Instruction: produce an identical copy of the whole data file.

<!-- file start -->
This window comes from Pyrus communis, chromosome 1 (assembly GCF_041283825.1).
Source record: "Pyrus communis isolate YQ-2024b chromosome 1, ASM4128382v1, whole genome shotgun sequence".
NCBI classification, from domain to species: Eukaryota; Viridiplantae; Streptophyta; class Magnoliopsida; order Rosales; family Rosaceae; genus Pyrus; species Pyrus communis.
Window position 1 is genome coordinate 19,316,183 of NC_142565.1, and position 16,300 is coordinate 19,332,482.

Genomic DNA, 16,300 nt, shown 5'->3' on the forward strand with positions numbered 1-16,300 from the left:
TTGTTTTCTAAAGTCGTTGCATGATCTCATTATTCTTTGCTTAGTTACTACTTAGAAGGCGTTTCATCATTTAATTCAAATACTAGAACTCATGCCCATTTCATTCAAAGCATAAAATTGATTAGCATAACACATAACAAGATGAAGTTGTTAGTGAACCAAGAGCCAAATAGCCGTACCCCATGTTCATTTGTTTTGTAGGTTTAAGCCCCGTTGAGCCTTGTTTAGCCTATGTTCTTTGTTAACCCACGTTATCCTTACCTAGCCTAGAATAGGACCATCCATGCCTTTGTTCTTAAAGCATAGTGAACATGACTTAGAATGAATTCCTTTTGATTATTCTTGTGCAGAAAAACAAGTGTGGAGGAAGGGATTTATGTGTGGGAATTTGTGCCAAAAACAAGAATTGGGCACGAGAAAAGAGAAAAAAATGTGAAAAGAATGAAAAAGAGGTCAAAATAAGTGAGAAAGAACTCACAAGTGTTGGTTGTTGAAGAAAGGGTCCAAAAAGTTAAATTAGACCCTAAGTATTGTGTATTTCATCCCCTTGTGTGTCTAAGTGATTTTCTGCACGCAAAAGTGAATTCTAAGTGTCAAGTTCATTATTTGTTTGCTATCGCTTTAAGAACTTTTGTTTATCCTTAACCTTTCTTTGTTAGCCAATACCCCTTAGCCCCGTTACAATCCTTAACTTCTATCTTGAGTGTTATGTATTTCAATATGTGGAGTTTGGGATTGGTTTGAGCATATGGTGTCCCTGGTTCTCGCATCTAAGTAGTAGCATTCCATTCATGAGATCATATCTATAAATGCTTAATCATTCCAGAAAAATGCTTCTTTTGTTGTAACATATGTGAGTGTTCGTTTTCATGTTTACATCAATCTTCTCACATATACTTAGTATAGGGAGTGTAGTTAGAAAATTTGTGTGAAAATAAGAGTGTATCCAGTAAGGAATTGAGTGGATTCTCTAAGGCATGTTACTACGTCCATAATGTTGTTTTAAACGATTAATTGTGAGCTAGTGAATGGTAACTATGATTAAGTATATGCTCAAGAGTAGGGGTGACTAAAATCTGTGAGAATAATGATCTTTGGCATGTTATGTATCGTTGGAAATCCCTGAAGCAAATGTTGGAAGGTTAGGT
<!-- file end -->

This window comes from Pyrus communis, chromosome 1 (assembly GCF_041283825.1).
Source record: "Pyrus communis isolate YQ-2024b chromosome 1, ASM4128382v1, whole genome shotgun sequence".
NCBI classification, from domain to species: Eukaryota; Viridiplantae; Streptophyta; class Magnoliopsida; order Rosales; family Rosaceae; genus Pyrus; species Pyrus communis.
Window position 1 is genome coordinate 19,316,183 of NC_142565.1, and position 16,300 is coordinate 19,332,482.

Genomic DNA, 16,300 nt, shown 5'->3' on the forward strand with positions numbered 1-16,300 from the left:
TTGTTTTCTAAAGTCGTTGCATGATCTCATTATTCTTTGCTTAGTTACTACTTAGAAGGCGTTTCATCATTTAATTCAAATACTAGAACTCATGCCCATTTCATTCAAAGCATAAAATTGATTAGCATAACACATAACAAGATGAAGTTGTTAGTGAACCAAGAGCCAAATAGCCGTACCCCATGTTCATTTGTTTTGTAGGTTTAAGCCCCGTTGAGCCTTGTTTAGCCTATGTTCTTTGTTAACCCACGTTATCCTTACCTAGCCTAGAATAGGACCATCCATGCCTTTGTTCTTAAAGCATAGTGAACATGACTTAGAATGAATTCCTTTTGATTATTCTTGTGCAGAAAAACAAGTGTGGAGGAAGGGATTTATGTGTGGGAATTTGTGCCAAAAACAAGAATTGGGCACGAGAAAAGAGAAAAAAATGTGAAAAGAATGAAAAAGAGGTCAAAATAAGTGAGAAAGAACTCACAAGTGTTGGTTGTTGAAGAAAGGGTCCAAAAAGTTAAATTAGACCCTAAGTATTGTGTATTTCATCCCCTTGTGTGTCTAAGTGATTTTCTGCACGCAAAAGTGAATTCTAAGTGTCAAGTTCATTATTTGTTTGCTATCGCTTTAAGAACTTTTGTTTATCCTTAACCTTTCTTTGTTAGCCAATACCCCTTAGCCCCGTTACAATCCTTAACTTCTATCTTGAGTGTTATGTATTTCAATATGTGGAGTTTGGGATTGGTTTGAGCATATGGTGTCCCTGGTTCTCGCATCTAAGTAGTAGCATTCCATTCATGAGATCATATCTATAAATGCTTAATCATTCCAGAAAAATGCTTCTTTTGTTGTAACATATGTGAGTGTTCGTTTTCATGTTTACATCAATCTTCTCACATATACTTAGTATAGGGAGTGTAGTTAGAAAATTTGTGTGAAAATAAGAGTGTATCCAGTAAGGAATTGAGTGGATTCTCTAAGGCATGTTACTACGTCCATAATGTTGTTTTAAACGATTAATTGTGAGCTAGTGAATGGTAACTATGATTAAGTATATGCTCAAGAGTAGGGGTGACTAAAATCTGTGAGAATAATGATCTTTGGCATGTTATGTATCGTTGGAAATCCCTGAAGCAAATGTTGGAAGGTTAGGT